Most equipment manufacturers have maintenance practices for their offerings. When adhered to in a regimented manner with either manual or automated calibration techniques, these practices will give any lab a high 90’s percentile of “on the mark” Rx eyewear. That’s the practical reality. But when you introduce the daily floor dynamics of a typical medium-to-high volume lab, it becomes easy to overlook the service manuals and onsite training which stress equipment “production health and wellness” for long term production.   Rather than 8+ hours of seamless operation, the infrequent to semi-frequent red light of a signal tower can beckon to maintenance or operating personnel to “come get me back online and running.”

In recent years, equipment manufacturers and their customers have engaged in much more serious dialogue as to peak operational performance programs. These include preventative maintenance visits, advanced training, and leveraging continuously updated “video FAQ’s” in Website-based libraries (such as the one Santinelli International offers) for best practices of maintenance and calibration. Embracing all elements of technology, such as smart-phone   and online tutorials, has made general maintenance and   calibration a more worthy and streamlined process for vendor and customer alike. Steve Swalgen, Santinelli International

15 minutes a day – that’s all it takes to keep your machines properly maintained and calibrated. Think about it; you   know that your employee’s have the time needed to   make sure that you are keeping those expensive machines   in tip top shape.   Just like going to the gym or other items on the old to do list, maintenance is one of those things   that always seems to get pushed to the side in favor   of other more pressing tasks. I   bet if we were having a discussion about the replacement cost of your spindle motor being   several thousand dollars and I shared that it’s a preventable   expense by spending 15 minutes (combined!) at the start   and end of each shift cleaning and wiping the machine down along with a light manual and visual inspection, you would   agree to putting such a program in place. So, why not now—before you have to spend thousands on costly repairs and down time—establish a daily, weekly and monthly process   with checklists and accountability to ensure your equipment is   properly maintained. Schneider offers extensive maintenance training both on-site and at our training center in our Dallas area HQ to ensure that we help you keep your equipment in tip top shape. On average, labs that execute 100 percent of the recommended standard wear parts replacement will spend   less than half on yearly repairs than those doing 50 percent of the PMs. For those without a maintenance staff, Schneider can provide our technicians to perform these services   on a quarterly and annual basis helping make certain   that your machines are properly maintained. Kevin Cross, Schneider Optical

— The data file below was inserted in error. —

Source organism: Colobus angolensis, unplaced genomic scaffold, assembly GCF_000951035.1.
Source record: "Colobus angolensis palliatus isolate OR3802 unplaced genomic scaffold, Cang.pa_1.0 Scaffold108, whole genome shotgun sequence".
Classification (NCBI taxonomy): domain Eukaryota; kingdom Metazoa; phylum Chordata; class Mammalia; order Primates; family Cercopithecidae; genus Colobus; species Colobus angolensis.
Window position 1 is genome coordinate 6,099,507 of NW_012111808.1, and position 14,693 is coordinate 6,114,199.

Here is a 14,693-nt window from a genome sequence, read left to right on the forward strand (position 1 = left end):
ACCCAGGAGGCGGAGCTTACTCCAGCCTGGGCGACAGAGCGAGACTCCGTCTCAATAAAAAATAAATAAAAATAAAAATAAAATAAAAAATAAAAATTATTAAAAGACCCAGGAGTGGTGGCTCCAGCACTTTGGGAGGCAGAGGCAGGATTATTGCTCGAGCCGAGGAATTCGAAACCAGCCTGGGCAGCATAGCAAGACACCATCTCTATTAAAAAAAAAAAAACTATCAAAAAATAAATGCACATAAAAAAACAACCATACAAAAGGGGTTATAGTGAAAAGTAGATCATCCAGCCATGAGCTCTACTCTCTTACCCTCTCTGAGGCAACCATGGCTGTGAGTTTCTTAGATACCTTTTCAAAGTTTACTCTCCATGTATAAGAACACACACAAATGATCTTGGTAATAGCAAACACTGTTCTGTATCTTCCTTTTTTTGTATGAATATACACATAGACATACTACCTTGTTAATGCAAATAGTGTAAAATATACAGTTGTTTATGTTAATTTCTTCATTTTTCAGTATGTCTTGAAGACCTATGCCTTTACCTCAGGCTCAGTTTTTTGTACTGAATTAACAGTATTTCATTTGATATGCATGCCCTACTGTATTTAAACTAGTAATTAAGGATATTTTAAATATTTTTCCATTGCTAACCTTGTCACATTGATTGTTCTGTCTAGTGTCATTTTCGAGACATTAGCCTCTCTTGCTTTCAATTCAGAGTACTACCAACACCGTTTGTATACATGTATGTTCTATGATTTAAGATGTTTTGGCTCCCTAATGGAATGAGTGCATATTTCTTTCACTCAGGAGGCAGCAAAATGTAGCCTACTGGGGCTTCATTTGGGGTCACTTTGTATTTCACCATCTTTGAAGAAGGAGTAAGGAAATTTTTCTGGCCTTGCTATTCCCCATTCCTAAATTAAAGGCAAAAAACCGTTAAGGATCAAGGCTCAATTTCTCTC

Labtalk June 2020